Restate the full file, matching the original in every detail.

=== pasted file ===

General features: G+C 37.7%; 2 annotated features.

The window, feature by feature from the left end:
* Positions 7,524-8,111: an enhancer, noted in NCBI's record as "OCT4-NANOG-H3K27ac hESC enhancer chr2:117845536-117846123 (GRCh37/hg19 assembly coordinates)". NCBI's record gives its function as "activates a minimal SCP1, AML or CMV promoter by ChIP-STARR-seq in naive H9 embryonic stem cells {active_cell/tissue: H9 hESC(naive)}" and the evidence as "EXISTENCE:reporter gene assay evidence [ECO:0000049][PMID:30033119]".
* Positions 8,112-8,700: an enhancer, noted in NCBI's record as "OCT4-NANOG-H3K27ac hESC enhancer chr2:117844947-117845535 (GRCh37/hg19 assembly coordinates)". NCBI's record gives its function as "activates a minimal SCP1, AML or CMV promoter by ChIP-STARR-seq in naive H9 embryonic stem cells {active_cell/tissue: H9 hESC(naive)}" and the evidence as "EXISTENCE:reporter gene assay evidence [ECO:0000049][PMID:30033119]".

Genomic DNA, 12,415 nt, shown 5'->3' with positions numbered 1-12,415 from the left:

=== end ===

General features: G+C 37.7%; 2 annotated features.

The window, feature by feature from the left end:
* Positions 7,524-8,111: an enhancer, noted in NCBI's record as "OCT4-NANOG-H3K27ac hESC enhancer chr2:117845536-117846123 (GRCh37/hg19 assembly coordinates)". NCBI's record gives its function as "activates a minimal SCP1, AML or CMV promoter by ChIP-STARR-seq in naive H9 embryonic stem cells {active_cell/tissue: H9 hESC(naive)}" and the evidence as "EXISTENCE:reporter gene assay evidence [ECO:0000049][PMID:30033119]".
* Positions 8,112-8,700: an enhancer, noted in NCBI's record as "OCT4-NANOG-H3K27ac hESC enhancer chr2:117844947-117845535 (GRCh37/hg19 assembly coordinates)". NCBI's record gives its function as "activates a minimal SCP1, AML or CMV promoter by ChIP-STARR-seq in naive H9 embryonic stem cells {active_cell/tissue: H9 hESC(naive)}" and the evidence as "EXISTENCE:reporter gene assay evidence [ECO:0000049][PMID:30033119]".

Genomic DNA, 12,415 nt, shown 5'->3' with positions numbered 1-12,415 from the left: